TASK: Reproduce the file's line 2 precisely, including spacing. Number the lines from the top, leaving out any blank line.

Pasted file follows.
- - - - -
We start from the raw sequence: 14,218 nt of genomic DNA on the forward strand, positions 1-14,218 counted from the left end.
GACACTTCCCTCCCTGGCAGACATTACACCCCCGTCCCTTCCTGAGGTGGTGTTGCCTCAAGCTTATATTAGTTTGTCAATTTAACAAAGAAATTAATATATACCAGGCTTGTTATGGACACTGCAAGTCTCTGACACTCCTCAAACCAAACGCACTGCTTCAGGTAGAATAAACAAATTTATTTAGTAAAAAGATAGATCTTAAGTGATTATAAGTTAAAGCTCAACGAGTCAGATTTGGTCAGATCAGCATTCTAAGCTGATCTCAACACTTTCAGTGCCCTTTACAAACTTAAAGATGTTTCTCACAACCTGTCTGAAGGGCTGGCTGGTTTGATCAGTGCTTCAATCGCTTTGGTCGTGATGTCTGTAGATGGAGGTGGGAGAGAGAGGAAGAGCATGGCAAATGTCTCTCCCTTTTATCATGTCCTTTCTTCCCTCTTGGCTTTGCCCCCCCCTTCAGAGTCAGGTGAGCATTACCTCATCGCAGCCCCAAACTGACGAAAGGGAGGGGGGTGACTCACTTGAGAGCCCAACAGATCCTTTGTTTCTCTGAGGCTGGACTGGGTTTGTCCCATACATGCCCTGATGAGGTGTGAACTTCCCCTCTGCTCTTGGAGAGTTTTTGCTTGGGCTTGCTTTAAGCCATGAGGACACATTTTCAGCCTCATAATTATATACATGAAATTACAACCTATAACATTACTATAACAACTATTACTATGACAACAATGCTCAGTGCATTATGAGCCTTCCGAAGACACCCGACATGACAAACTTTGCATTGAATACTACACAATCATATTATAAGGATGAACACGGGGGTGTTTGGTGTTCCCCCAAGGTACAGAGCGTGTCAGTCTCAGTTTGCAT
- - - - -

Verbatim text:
GACACTTCCCTCCCTGGCAGACATTACACCCCCGTCCCTTCCTGAGGTGGTGTTGCCTCAAGCTTATATTAGTTTGTCAATTTAACAAAGAAATTAATATATACCAGGCTTGTTATGGACACTGCAAGTCTCTGACACTCCTCAAACCAAACGCACTGCTTCAGGTAGAATAAACAAATTTATTTAGTAAAAAGATAGATCTTAAGTGATTATAAGTTAAAGCTCAACGAGTCAGATTTGGTCAGATCAGCATTCTAAGCTGATCTCAACACTTTCAGTGCCCTTTACAAACTTAAAGATGTTTCTCACAACCTGTCTGAAGGGCTGGCTGGTTTGATCAGTGCTTCAATCGCTTTGGTCGTGATGTCTGTAGATGGAGGTGGGAGAGAGAGGAAGAGCATGGCAAATGTCTCTCCCTTTTATCATGTCCTTTCTTCCCTCTTGGCTTTGCCCCCCCCTTCAGAGTCAGGTGAGCATTACCTCATCGCAGCCCCAAACTGACGAAAGGGAGGGGGGTGACTCACTTGAGAGCCCAACAGATCCTTTGTTTCTCTGAGGCTGGACTGGGTTTGTCCCATACATGCCCTGATGAGGTGTGAACTTCCCCTCTGCTCTTGGAGAGTTTTTGCTTGGGCTTGCTTTAAGCCATGAGGACACATTTTCAGCCTCATAATTATATACATGAAATTACAACCTATAACATTACTATAACAACTATTACTATGACAACAATGCTCAGTGCATTATGAGCCTTCCGAAGACACCCGACATGACAAACTTTGCATTGAATACTACACAATCATATTATAAGGATGAACACGGGGGTGTTTGGTGTTCCCCCAAGGTACAGAGCGTGTCAGTCTCAGTTTGCAT